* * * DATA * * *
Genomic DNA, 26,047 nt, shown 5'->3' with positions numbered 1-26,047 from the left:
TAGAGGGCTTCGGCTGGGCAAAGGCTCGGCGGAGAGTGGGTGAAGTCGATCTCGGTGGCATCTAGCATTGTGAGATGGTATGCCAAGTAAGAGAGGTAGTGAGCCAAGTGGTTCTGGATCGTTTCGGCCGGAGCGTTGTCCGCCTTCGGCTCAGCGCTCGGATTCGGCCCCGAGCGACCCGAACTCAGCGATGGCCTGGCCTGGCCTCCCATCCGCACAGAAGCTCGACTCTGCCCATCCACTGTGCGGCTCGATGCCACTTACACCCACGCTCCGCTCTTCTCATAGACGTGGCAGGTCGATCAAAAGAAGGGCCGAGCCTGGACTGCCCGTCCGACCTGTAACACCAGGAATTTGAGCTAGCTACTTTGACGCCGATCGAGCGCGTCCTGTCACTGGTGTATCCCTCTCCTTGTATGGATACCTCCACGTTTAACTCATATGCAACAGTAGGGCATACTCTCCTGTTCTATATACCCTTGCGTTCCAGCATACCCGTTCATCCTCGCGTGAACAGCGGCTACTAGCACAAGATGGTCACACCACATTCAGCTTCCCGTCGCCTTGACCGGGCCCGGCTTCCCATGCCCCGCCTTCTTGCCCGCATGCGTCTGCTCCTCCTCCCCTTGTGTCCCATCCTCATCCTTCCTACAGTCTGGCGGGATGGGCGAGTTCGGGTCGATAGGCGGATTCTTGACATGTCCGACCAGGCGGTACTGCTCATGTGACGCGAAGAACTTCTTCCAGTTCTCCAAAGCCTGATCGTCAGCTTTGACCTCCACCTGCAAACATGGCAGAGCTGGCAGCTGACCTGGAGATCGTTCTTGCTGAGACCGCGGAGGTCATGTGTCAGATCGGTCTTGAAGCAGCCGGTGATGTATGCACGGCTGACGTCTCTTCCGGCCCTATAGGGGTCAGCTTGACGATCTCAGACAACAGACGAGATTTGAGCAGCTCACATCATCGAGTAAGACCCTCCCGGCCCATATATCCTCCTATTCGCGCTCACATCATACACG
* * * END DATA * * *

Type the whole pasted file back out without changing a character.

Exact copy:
Genomic DNA, 26,047 nt, shown 5'->3' with positions numbered 1-26,047 from the left:
TAGAGGGCTTCGGCTGGGCAAAGGCTCGGCGGAGAGTGGGTGAAGTCGATCTCGGTGGCATCTAGCATTGTGAGATGGTATGCCAAGTAAGAGAGGTAGTGAGCCAAGTGGTTCTGGATCGTTTCGGCCGGAGCGTTGTCCGCCTTCGGCTCAGCGCTCGGATTCGGCCCCGAGCGACCCGAACTCAGCGATGGCCTGGCCTGGCCTCCCATCCGCACAGAAGCTCGACTCTGCCCATCCACTGTGCGGCTCGATGCCACTTACACCCACGCTCCGCTCTTCTCATAGACGTGGCAGGTCGATCAAAAGAAGGGCCGAGCCTGGACTGCCCGTCCGACCTGTAACACCAGGAATTTGAGCTAGCTACTTTGACGCCGATCGAGCGCGTCCTGTCACTGGTGTATCCCTCTCCTTGTATGGATACCTCCACGTTTAACTCATATGCAACAGTAGGGCATACTCTCCTGTTCTATATACCCTTGCGTTCCAGCATACCCGTTCATCCTCGCGTGAACAGCGGCTACTAGCACAAGATGGTCACACCACATTCAGCTTCCCGTCGCCTTGACCGGGCCCGGCTTCCCATGCCCCGCCTTCTTGCCCGCATGCGTCTGCTCCTCCTCCCCTTGTGTCCCATCCTCATCCTTCCTACAGTCTGGCGGGATGGGCGAGTTCGGGTCGATAGGCGGATTCTTGACATGTCCGACCAGGCGGTACTGCTCATGTGACGCGAAGAACTTCTTCCAGTTCTCCAAAGCCTGATCGTCAGCTTTGACCTCCACCTGCAAACATGGCAGAGCTGGCAGCTGACCTGGAGATCGTTCTTGCTGAGACCGCGGAGGTCATGTGTCAGATCGGTCTTGAAGCAGCCGGTGATGTATGCACGGCTGACGTCTCTTCCGGCCCTATAGGGGTCAGCTTGACGATCTCAGACAACAGACGAGATTTGAGCAGCTCACATCATCGAGTAAGACCCTCCCGGCCCATATATCCTCCTATTCGCGCTCACATCATACACG